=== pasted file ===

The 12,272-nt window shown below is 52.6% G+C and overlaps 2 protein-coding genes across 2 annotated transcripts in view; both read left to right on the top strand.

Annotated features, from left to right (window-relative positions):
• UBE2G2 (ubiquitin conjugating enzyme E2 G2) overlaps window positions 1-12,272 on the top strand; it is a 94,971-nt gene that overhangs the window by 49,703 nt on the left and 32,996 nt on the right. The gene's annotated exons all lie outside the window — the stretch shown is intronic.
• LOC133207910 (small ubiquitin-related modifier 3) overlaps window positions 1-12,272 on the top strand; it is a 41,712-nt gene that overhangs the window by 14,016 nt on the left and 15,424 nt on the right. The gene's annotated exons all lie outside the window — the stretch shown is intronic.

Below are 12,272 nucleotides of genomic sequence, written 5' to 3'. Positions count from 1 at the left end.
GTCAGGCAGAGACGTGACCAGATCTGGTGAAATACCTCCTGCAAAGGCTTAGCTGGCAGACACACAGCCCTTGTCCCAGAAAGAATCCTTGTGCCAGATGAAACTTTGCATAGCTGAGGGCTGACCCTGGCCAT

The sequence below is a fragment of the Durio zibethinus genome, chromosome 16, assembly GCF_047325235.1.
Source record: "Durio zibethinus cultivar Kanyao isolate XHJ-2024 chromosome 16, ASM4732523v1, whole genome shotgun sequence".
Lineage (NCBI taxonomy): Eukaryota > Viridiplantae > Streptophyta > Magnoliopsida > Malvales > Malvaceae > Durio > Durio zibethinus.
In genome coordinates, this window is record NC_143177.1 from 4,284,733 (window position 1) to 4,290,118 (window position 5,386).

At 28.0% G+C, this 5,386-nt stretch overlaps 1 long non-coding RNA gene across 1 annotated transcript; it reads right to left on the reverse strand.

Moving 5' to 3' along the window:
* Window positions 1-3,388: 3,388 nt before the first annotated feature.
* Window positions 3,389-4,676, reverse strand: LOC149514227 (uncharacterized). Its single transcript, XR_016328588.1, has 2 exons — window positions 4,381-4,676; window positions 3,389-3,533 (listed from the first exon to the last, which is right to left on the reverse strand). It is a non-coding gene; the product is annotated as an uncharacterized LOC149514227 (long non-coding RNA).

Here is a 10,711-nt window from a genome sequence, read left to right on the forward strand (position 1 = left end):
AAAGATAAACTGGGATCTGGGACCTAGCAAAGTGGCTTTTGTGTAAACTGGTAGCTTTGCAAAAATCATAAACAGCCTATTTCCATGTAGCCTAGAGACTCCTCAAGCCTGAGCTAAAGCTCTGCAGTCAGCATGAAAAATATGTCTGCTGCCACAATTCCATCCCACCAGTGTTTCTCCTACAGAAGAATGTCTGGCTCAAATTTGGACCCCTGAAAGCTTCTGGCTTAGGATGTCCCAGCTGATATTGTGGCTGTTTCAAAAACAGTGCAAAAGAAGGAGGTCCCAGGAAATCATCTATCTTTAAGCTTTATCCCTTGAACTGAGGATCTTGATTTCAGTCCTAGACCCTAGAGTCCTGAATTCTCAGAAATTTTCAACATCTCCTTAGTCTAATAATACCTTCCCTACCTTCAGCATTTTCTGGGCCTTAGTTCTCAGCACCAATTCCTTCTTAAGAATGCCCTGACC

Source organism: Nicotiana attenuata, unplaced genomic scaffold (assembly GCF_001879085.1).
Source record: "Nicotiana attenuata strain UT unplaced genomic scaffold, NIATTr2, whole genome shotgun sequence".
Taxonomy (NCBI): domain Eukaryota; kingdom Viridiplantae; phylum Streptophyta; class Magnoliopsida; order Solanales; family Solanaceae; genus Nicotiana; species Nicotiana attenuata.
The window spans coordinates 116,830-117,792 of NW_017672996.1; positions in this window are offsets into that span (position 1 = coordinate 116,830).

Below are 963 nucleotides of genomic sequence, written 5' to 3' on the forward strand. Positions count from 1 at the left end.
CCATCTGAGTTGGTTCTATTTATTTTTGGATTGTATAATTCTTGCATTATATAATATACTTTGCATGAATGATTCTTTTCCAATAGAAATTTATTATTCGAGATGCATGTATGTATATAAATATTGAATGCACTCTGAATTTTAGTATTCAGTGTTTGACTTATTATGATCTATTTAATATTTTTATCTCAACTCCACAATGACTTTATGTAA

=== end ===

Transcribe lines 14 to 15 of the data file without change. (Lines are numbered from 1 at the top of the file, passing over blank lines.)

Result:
* Window positions 3,389-4,676, reverse strand: LOC149514227 (uncharacterized). Its single transcript, XR_016328588.1, has 2 exons — window positions 4,381-4,676; window positions 3,389-3,533 (listed from the first exon to the last, which is right to left on the reverse strand). It is a non-coding gene; the product is annotated as an uncharacterized LOC149514227 (long non-coding RNA).

Here is a 10,711-nt window from a genome sequence, read left to right on the forward strand (position 1 = left end):